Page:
"Now that the survey is complete, we are also investigating how the loss of sharks can destabilize reef ecosystems," said Mike Heithaus, Global FinPrint co-lead and dean of the College of Arts, Sciences & Education at Florida International University. "At a time when corals are struggling to survive in a changing climate, losing reef sharks could have dire long-term consequences for entire reef systems."
Launched in the summer of 2015, Global FinPrint's data were generated from baited remote underwater video stations (BRUVS) that consist of a video camera placed in front of a standard amount of bait – a "Chum Cam." Coral reef ecosystems were surveyed with BRUVS in four key geographic regions: The Indo-Pacific, Pacific, the Western Atlantic and the Western Indian Ocean.
Over the course of four years, the team captured and analyzed more than 15,000 hours of video from surveys of 371 reefs in 58 countries, states and territories around the world. The work was conducted by hundreds of scientists, researchers, and conservationists organized by a network of collaborators from Florida International University, the Australian Institute of Marine Science, Curtin University, Dalhousie University, and James Cook University.
For more information and a new global interactive data-visualized map of the Global FinPrint survey results, visit https://globalfinprint.org.
Reposted with permission from Florida International University.
By Pamela Davis-Kean
With in-person instruction becoming the exception rather than the norm, 54% of parents with school-age children expressed concern that their children could fall behind academically, according to a poll conducted over the summer of 2020. Initial projections from the Northwest Evaluation Association, which conducts research and creates commonly used standardized tests, suggest that these fears are well-grounded, especially for children from low-income families.
- How Other Countries Reopened Schools During the Pandemic ... ›
- Young People Are Primary Coronavirus Spreaders, WHO Warns ... ›
- How Families Can Boost Kids' Mental Health During the Pandemic ... ›
EcoWatch Daily Newsletter
The pandemic has affected everyone, but mental health experts warn that youth and teens are suffering disproportionately and that depression and suicide rates are increasing.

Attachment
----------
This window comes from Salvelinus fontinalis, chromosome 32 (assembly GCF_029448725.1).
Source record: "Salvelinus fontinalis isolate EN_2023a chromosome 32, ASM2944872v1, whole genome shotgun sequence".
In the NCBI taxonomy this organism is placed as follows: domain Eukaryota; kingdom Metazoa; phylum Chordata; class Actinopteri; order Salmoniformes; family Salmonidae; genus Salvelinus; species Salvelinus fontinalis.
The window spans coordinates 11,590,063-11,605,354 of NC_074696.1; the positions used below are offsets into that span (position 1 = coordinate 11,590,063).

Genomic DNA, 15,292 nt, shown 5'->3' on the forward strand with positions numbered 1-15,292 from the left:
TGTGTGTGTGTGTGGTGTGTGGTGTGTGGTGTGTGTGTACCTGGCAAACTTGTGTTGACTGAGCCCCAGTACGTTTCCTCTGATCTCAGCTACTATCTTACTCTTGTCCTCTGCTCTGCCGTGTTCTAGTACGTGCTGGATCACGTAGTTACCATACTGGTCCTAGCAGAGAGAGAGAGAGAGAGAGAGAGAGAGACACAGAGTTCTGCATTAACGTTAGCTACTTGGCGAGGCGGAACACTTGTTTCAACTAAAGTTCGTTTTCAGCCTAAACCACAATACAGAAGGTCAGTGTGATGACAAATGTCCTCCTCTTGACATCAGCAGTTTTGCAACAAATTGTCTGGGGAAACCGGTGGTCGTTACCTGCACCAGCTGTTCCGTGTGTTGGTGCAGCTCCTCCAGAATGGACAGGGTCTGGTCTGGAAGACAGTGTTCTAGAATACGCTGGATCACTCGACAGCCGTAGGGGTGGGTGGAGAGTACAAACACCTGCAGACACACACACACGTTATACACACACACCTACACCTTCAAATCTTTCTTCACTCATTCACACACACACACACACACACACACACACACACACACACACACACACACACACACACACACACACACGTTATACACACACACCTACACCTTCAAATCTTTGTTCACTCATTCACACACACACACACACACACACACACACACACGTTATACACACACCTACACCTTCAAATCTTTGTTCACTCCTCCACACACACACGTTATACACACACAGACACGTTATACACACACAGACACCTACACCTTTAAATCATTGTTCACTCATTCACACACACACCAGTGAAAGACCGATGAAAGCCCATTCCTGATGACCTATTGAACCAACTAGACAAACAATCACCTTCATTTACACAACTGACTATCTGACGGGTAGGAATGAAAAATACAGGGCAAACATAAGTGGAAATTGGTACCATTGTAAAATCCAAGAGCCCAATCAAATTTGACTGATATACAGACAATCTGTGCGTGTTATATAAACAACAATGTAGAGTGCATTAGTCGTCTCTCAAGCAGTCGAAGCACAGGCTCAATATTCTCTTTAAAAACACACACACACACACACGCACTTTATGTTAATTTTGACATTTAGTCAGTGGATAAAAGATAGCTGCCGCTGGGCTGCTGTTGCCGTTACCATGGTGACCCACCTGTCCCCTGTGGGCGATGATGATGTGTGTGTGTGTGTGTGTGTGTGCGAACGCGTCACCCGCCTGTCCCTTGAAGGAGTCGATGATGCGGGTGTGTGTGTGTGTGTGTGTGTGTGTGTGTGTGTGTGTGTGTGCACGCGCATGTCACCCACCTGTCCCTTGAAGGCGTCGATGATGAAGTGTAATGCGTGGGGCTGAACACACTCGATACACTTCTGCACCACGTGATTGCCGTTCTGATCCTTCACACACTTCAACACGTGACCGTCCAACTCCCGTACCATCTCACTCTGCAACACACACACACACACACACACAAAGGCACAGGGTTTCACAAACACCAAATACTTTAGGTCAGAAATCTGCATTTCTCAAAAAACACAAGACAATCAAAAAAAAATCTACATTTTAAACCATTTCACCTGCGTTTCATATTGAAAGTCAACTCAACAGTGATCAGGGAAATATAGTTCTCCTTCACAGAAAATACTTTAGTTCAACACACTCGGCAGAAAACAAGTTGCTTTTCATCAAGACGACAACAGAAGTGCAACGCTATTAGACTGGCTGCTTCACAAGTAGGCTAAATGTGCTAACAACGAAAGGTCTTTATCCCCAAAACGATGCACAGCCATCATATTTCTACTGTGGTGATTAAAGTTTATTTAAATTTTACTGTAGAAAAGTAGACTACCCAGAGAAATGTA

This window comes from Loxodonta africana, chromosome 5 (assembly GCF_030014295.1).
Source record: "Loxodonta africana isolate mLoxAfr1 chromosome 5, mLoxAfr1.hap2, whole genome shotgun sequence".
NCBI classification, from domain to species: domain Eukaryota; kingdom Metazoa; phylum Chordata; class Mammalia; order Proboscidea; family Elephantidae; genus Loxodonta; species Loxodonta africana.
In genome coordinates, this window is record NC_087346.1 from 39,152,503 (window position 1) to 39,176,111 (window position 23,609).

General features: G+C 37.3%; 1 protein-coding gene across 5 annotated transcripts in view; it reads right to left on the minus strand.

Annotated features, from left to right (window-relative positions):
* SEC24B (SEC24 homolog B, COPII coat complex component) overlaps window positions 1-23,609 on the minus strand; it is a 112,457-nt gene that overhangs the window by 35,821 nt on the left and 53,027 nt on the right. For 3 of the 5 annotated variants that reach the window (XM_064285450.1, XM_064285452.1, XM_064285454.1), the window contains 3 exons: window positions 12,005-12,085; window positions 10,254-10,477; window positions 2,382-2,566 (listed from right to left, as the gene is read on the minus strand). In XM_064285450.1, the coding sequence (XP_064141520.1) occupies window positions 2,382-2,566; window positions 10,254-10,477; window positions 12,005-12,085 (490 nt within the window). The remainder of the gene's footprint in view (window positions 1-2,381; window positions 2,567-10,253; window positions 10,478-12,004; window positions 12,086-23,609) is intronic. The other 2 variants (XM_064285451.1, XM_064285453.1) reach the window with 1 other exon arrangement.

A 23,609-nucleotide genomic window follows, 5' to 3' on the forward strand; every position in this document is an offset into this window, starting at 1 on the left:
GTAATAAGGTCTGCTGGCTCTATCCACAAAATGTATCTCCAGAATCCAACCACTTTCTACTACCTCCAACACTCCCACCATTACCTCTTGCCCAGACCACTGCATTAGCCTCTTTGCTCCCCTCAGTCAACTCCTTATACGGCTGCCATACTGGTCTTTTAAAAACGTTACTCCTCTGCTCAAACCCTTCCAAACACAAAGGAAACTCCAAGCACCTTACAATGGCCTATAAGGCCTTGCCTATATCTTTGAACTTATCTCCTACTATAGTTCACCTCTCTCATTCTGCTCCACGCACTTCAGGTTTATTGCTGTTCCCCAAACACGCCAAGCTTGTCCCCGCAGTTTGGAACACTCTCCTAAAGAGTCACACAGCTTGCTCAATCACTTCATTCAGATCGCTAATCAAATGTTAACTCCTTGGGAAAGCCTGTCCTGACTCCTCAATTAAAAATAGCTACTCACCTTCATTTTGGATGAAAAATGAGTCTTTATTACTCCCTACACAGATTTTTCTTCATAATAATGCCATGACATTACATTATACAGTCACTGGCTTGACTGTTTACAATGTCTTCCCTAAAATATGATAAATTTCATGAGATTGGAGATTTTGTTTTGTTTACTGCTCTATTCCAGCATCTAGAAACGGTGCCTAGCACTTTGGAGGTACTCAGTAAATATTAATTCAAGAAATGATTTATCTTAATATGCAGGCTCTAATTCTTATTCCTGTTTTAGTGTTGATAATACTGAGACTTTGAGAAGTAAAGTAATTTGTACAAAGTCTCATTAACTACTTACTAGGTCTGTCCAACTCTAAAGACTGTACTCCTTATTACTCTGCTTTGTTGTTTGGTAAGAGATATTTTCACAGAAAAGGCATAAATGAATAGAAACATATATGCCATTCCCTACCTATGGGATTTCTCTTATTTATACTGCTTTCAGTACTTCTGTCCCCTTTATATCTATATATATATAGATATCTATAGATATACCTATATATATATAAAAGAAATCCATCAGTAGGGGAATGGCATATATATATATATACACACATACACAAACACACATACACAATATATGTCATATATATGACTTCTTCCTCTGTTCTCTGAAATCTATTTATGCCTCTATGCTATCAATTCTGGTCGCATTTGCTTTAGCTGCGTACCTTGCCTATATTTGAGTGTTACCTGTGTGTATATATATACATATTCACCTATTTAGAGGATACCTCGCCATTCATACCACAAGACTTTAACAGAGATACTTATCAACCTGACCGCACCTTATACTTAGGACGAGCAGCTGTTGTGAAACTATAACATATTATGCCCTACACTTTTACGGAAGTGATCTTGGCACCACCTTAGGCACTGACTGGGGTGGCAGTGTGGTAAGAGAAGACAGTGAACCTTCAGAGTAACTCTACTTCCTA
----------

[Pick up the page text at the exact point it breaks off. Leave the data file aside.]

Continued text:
- How Families Can Boost Kids' Mental Health During the Pandemic ... ›
- How to Deal With Cabin Fever - EcoWatch ›
- 'Quarantine Fatigue' Is Real. Here's How to Cope - EcoWatch ›
Yet another former Trump administration staffer has come out with an endorsement for former Vice President Joe Biden, this time in response to President Donald Trump's handling of the coronavirus pandemic.
- Trump Denies CDC Director's 2021 Timeline for Coronavirus Vaccine ›
- Trump Orders Hospitals to Stop Sending COVID-19 Data to CDC ... ›
- Two White House Staffers Test Positive for Coronavirus - EcoWatch ›
- Trump Admin to Disband Coronavirus Task Force - EcoWatch ›
- Pence Offers 'Prayers' as Hurricane Laura Hits Gulf Coast While ›
Every September for the past 11 years, non-profit the Climate Group has hosted Climate Week NYC, a chance for business, government, activist and community leaders to come together and discuss solutions to the climate crisis.
- Covering the 2020 Elections as a Climate Story - EcoWatch ›
- Coronavirus Delays 2020 Earth Overshoot Day by Three Weeks ... ›
By Elliot Douglas
The coronavirus pandemic has altered economic priorities for governments around the world. But as wildfires tear up the west coast of the United States and Europe reels after one of its hottest summers on record, tackling climate change remains at the forefront of economic policy.
- German Business Leaders Call for Climate Action With COVID-19 ... ›
- Climate Activists Protest Germany's New Datteln 4 Coal Power Plant ... ›